Okay, kiddies. I think we’ve already established that Uncle Rex is not a spring chicken. A lot of you may remember the first time you saw Jaws – TV, DVD, or Blu-Ray.
Me? I was at Danny Fremont’s birthday party and he made us all sit on the front row of the dinky little theater in our hometown. The minute that music started, I knew I was in trouble.
That movie – and the idea that something that big could be swimming around in the ocean — scared me enough I almost needed to go home for clean shorts.
Never mind that Benchley later said he was sorry he gave sharks a bad rap. You can go swim with the big sweet toothy minnows if you want to. I’m staying on dry land.
Not that I necessarily think dry land is any safer, but at least I won’t go out whining that all we needed was a bigger boat. But I digress.
Turn the clock back three years from my Jaws experience. Same crappy little theater. But this time the movie was The Legend of Boggy Creek and it was so much worse than Jaws in terms of scaring the bejeebers out of me, I had nightmares for months.
That was 1972 and I’ve never forgotten walking out of that movie house onto a dark street and sprinting to jump into my Mom’s Chevy Malibu before any “thing” lurking in any shadow jumped out and dragged me off. A damned alley cat would have given me a heart attack that night.
When I sat down to start writing this book, I went over to YouTube and watched the Boggy Creek trailer. Rated G? Are you freaking kidding me?
Yeah, yeah. The acting was like sub-Tremors bad, the “special” effects are ridiculous, and it was nothing but a horror movie trying to pass as a documentary.
But here’s the thing that did me in and changed my life when I saw that movie for the first time. I wasn’t interested in playing film critic back then. The fact that the movie, bad though it might have been, was based on a true cryptid, pretty much blew me away.
That’s why we’re starting this discussion with the Fouke Monster, also known as the Southern Sasquatch.
Now, let’s get one thing straight. This is not one of those books that will claim to offer any evidence for or against the existence of a single critter mentioned in these pages. I don’t go running around out there looking for any of these cryptids. This is my armchair hobby.
Cryptozoology is the kind of topic that gets me to stop and watch something when I’m channel surfing. Reading books and articles about the subject and watching documentaries about these “mythic” beasts is fun for me. I thought everybody was interested in the same thing until I had lunch with my buddy Pete a few months back and got his standard, “are you fricking kidding me? line.
Turns out he’d never heard of half of these animals, and even though he was skeptical as hell, we talked about them all afternoon while steadily killing one pot of coffee after another in the little rat trap diner we favor for our more intellectual discussions.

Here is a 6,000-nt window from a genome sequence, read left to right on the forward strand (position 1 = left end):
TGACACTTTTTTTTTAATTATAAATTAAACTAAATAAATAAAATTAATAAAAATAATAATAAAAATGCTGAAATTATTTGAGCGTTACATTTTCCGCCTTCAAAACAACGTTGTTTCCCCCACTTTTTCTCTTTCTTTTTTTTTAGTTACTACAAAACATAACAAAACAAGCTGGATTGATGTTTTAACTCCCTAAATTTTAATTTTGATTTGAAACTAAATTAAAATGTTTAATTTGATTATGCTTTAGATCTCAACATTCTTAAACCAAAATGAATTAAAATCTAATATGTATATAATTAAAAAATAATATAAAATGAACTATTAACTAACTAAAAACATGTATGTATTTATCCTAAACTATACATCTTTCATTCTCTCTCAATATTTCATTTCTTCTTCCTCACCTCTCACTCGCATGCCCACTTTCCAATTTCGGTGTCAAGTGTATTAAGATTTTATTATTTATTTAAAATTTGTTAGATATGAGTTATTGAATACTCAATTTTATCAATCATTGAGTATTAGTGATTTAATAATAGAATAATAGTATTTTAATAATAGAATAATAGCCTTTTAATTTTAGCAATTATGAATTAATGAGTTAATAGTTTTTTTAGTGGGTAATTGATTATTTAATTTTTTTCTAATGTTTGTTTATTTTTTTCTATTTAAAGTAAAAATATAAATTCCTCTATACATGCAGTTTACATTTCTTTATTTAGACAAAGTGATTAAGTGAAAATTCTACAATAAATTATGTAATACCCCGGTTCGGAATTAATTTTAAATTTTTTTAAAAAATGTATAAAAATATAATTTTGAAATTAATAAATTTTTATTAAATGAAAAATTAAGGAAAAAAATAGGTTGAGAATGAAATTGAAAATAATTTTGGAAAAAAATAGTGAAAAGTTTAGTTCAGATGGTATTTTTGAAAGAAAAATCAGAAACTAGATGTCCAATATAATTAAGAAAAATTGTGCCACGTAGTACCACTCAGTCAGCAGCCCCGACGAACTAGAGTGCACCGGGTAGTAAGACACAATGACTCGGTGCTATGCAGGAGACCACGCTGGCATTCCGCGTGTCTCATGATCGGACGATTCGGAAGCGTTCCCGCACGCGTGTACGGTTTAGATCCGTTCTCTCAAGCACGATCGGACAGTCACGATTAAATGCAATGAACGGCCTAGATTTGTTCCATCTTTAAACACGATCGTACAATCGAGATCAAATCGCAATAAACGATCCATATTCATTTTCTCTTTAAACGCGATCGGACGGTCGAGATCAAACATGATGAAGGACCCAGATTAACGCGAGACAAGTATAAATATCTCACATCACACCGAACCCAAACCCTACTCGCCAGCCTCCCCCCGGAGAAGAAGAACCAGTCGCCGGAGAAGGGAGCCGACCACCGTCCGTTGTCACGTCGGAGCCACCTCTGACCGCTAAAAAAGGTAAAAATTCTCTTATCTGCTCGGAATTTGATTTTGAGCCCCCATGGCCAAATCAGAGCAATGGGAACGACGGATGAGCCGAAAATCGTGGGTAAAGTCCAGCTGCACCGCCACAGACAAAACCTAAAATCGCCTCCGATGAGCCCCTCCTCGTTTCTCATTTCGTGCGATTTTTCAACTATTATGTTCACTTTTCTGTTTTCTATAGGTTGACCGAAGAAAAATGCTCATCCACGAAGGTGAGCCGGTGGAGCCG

At some point Pete said, “You ought to write this stuff down.” I was like, “Pete, man, it’s all over the Internet.” And he said, “Yeah, but I wouldn’t have ever paid any attention to any of it if you hadn’t made it sound interesting.”
I really don’t care what you do to pass your time, but for me, cryptozoology is better than stamp collecting or chainsaw art. Well, okay, I tried chainsaw art and just wound up with a lot of sawdust.
Everybody has to have something to do to kick back and this particular hobby is just a shade off conspiracy theories, which I also enjoy. I’m just here to tell some stories and lay out the framework for the “facts” behind some of my favorite cryptids. What you do with it is up to you.
Me? I’m not looking for Bigfoot, but if I run into him, I’ll buy him a beer, ‘cause that’s just how ole Rex rolls.
Now, back to Boggy Creek. From 1971 to 1974 eyewitness reports cropped up describing a seven-foot / 2.13 meters creature living in Miller County in southwestern Arkansas.
(And no, I’m not going to start in with the Arkansas inbreeding jokes. Even I won’t go for fruit hanging that low.)
The unidentified animal was seen on Boggy Creek north and east of a tiny town of less than a thousand souls, which bears the unfortunate name “Fouke.”
The area is certainly prime country for monster sighting. If you drive through there, you’re going to find a lot of flat land crisscrossed with rivers and creeks and covered in dense forests.
You can get lost back in there pretty fast, and if something didn’t want to be found, that would be pretty easy to pull off.
Common Factoid: One thing you’re going to find that a lot of these cryptid stories have in common is that the creatures live in dense or inaccessible environments.
That can be a deep lake, a swamp, a forest, or a frozen mountaintop. It doesn’t really matter. The underlying idea is always the same.
The setting is one that’s a good hiding place, adding some creditability to the notion that a big creature could be living close to human habitation and never be spotted.
Some people said they saw the creature running like a monkey and described the beast as having long shaggy hair and a foul odor — kind of like a wet dog that just got sprayed by a very ticked off skunk.
And, of course, the thing had red eyes.
Common Factoid: The more you study cryptozoology, the more red eyes you’re going to run into. Get used to it.
Personally, I think a lot of it has to do with flashbulbs and flash lights at night. You know? How Fido or Fluffy go all laser eyes when you take a picture?
I’m almost more shocked to hear a cryptid story that leaves out the red eyes.